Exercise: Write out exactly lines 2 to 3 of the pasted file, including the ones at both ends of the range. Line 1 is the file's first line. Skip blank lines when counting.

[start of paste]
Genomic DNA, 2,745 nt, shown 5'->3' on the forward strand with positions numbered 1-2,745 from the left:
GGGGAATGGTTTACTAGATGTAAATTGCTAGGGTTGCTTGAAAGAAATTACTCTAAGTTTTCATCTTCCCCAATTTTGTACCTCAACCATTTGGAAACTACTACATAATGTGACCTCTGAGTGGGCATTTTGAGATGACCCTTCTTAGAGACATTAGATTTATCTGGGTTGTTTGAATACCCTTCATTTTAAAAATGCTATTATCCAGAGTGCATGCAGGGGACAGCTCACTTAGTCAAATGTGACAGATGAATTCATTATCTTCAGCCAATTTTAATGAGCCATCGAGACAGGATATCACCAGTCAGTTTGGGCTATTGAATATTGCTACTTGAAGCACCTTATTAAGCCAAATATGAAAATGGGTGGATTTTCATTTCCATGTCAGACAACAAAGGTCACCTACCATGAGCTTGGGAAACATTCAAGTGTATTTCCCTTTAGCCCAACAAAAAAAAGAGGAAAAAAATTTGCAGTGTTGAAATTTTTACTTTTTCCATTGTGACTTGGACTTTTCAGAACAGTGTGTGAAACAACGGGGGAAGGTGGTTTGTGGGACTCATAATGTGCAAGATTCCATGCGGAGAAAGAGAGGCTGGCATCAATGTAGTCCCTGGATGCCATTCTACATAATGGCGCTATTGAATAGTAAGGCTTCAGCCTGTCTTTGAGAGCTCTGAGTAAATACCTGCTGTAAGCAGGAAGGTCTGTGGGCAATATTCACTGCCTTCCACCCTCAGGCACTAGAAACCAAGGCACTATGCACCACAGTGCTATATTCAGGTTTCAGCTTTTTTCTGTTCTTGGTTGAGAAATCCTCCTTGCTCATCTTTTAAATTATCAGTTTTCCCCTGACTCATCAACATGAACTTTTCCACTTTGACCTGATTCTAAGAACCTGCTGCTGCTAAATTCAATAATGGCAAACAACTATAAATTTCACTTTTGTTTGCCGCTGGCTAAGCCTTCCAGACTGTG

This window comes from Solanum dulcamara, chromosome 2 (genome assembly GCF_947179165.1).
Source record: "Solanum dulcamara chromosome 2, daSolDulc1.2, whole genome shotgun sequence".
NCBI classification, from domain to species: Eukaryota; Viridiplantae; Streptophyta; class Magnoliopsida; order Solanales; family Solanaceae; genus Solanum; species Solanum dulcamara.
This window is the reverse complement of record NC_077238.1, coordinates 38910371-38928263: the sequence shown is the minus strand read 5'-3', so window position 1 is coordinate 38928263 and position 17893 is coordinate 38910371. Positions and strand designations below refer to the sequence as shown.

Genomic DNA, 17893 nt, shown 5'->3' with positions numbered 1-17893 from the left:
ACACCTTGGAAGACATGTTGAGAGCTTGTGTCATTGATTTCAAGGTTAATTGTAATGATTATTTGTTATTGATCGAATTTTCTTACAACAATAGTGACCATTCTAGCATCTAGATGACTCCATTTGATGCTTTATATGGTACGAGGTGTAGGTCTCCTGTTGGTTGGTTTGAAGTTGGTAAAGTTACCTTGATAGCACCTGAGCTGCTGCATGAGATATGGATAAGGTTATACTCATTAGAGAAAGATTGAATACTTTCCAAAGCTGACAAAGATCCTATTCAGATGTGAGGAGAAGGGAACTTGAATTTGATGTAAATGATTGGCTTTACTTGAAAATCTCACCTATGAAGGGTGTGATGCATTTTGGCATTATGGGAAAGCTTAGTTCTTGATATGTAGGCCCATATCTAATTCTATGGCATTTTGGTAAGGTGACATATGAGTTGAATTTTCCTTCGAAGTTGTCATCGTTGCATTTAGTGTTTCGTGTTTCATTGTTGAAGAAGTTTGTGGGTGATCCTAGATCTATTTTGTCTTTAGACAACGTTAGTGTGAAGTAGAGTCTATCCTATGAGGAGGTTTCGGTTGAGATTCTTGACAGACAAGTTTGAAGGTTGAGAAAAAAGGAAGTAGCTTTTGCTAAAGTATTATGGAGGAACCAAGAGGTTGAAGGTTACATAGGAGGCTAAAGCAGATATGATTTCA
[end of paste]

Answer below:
GGGGAATGGTTTACTAGATGTAAATTGCTAGGGTTGCTTGAAAGAAATTACTCTAAGTTTTCATCTTCCCCAATTTTGTACCTCAACCATTTGGAAACTACTACATAATGTGACCTCTGAGTGGGCATTTTGAGATGACCCTTCTTAGAGACATTAGATTTATCTGGGTTGTTTGAATACCCTTCATTTTAAAAATGCTATTATCCAGAGTGCATGCAGGGGACAGCTCACTTAGTCAAATGTGACAGATGAATTCATTATCTTCAGCCAATTTTAATGAGCCATCGAGACAGGATATCACCAGTCAGTTTGGGCTATTGAATATTGCTACTTGAAGCACCTTATTAAGCCAAATATGAAAATGGGTGGATTTTCATTTCCATGTCAGACAACAAAGGTCACCTACCATGAGCTTGGGAAACATTCAAGTGTATTTCCCTTTAGCCCAACAAAAAAAAGAGGAAAAAAATTTGCAGTGTTGAAATTTTTACTTTTTCCATTGTGACTTGGACTTTTCAGAACAGTGTGTGAAACAACGGGGGAAGGTGGTTTGTGGGACTCATAATGTGCAAGATTCCATGCGGAGAAAGAGAGGCTGGCATCAATGTAGTCCCTGGATGCCATTCTACATAATGGCGCTATTGAATAGTAAGGCTTCAGCCTGTCTTTGAGAGCTCTGAGTAAATACCTGCTGTAAGCAGGAAGGTCTGTGGGCAATATTCACTGCCTTCCACCCTCAGGCACTAGAAACCAAGGCACTATGCACCACAGTGCTATATTCAGGTTTCAGCTTTTTTCTGTTCTTGGTTGAGAAATCCTCCTTGCTCATCTTTTAAATTATCAGTTTTCCCCTGACTCATCAACATGAACTTTTCCACTTTGACCTGATTCTAAGAACCTGCTGCTGCTAAATTCAATAATGGCAAACAACTATAAATTTCACTTTTGTTTGCCGCTGGCTAAGCCTTCCAGACTGTG

This window comes from Solanum dulcamara, chromosome 2 (genome assembly GCF_947179165.1).